In: Health21 May 2010
Health Policy Update
Speaker: Rex Cowdry, MD, MPH, Associate Director, National Economic Council.
The market for health care poses a number of challenges for proponents of competitive markets, even though the markets have immensely desirable features in terms of incentives to enhance quality, control costs, and develop innovative approaches to treatment and to the organization and financing of care. The prospects for an effective market have never been brighter. For our current health care system to be transformed, the following crucial elements are needed: appropriate incentives, transparent quality and cost measures, and a robust health information technology system. The vital components of this vision must also include P&T committees, well-designed formulary incentives, and technology assessments.
Consumers will be asked to take a more active role in their health care; however, with imperfect information, it is difficult for consumers to make informed decisions. The markets are focused on consumers, and so they must bring value into the equation. There must be better, evidence-based health information (e.g., on chronic diseases) and practical information (e.g., on insurance) that is usable for patients and physicians. Incentives, such as financial rewards for preventing medication errors, must be developed.
The structure of health information must be improved; for instance, we need better information about how drugs actually work in practice and how they should be used. We also need a better system for documenting and recording adverse effects. Making these kinds of changes will undoubtedly improve the quality of care.
U.S. Department of Health and Human Services/Food and Drug Administration Update
Speaker: Mark Goldberger, MD, MPH, Acting Deputy Director, Center for Drug Evaluation and Research, Food and Drug Administration, Washington, DC.
The FDA is facing many challenges, such as (1) drug shortages, especially of intravenous (IV) steroids, anesthetic agents, and antibiotics; (2) safe and cost-effective drug importation; and (3) the short-term and long-term consequences of the Medicare Modernization Act (MMA) of 2003. Drug importation under the MMA assumes that the drug imported is the same product as the current product. There must be safeguards in place to ensure that customers are getting what they expect.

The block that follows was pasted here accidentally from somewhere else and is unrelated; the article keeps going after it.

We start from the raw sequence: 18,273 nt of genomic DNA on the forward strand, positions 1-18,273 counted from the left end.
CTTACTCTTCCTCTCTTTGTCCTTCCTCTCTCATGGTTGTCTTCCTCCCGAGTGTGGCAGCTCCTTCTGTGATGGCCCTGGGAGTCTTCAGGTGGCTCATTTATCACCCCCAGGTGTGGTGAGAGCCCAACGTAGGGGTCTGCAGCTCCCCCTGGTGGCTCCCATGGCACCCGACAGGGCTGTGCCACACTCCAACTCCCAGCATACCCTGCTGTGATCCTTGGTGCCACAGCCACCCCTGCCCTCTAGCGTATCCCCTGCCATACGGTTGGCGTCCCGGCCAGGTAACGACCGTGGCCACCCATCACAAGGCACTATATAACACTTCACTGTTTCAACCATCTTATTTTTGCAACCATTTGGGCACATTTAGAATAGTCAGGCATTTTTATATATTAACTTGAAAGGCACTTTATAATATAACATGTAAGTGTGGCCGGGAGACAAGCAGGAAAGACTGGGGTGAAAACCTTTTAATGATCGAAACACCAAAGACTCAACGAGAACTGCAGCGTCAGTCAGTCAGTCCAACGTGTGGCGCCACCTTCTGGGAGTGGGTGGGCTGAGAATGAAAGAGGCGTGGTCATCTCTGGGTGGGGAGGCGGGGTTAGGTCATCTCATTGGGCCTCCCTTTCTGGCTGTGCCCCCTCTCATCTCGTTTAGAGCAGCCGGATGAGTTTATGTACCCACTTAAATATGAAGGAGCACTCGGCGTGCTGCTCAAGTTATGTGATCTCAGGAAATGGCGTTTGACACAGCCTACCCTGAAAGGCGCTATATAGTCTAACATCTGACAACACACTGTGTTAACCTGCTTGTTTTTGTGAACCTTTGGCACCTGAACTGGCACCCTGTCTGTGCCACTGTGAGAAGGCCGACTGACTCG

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There is currently a decline in FDA approvals of new molecular entities. The cost to develop some new chemical entities is $1.7 billion apiece, from discovery to launch; the drug-development process is long and arduous. Drug shortages are a growing problem. Such shortages arise from manufacturing problems and the fact that fewer companies are producing drugs in today’s medical and business environment. A naloxone shortage occurred because of extensive facility renovations and an inadequate inventory.
Shortages of methylprednisolone, a long-acting, injectable corticosteroid suspension administered epidurally to control chronic and severe low back pain, have also been reported. The FDA says that it will find another company to fill the void. These shortages wererectified several months after being reported.
The Current Political and Prescription Drug Benefit Environment
Speaker: Terry S. Latanich, JD, Consultant, Medco Health Solutions.
The MMA affects pharmaceutical manufacturers, pharmacies, PBMs, and health plans—and, by extension, their P&T committees.
People will decide which insurance plan to join depending on whether their prescription medication is listed on the formulary. Discount cards became available in June 2004 and will be continued until the end of 2005, when the new Medicare plan takes over. Under the plan, employers will receive a 28% subsidy from the government.
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P&T committees are expected to come under increased scrutiny during this transition period. There is a growing belief that P&T committees sometimes rubber-stamp what the insurance companies demand and that they do not pay enough attention to the cost of medications. Some drug plans will respond by limiting the number of drugs covered in a therapeutic class in order to drive the costs down. P&T committees will probably attempt to choose the drugs in a plan based on scientific evidence and outcomes studies. However, drug manufacturers will look closely at P&T committees and will challenge those who do not include their drugs on the formulary. As a result, such pressure will make it difficult for some people to serve on P&T committees.
Drug importation and re-importation are under FDA scrutiny, and their impact is currently under federal watch. The next few years will be very important as Medicare prescription benefits begin to unroll.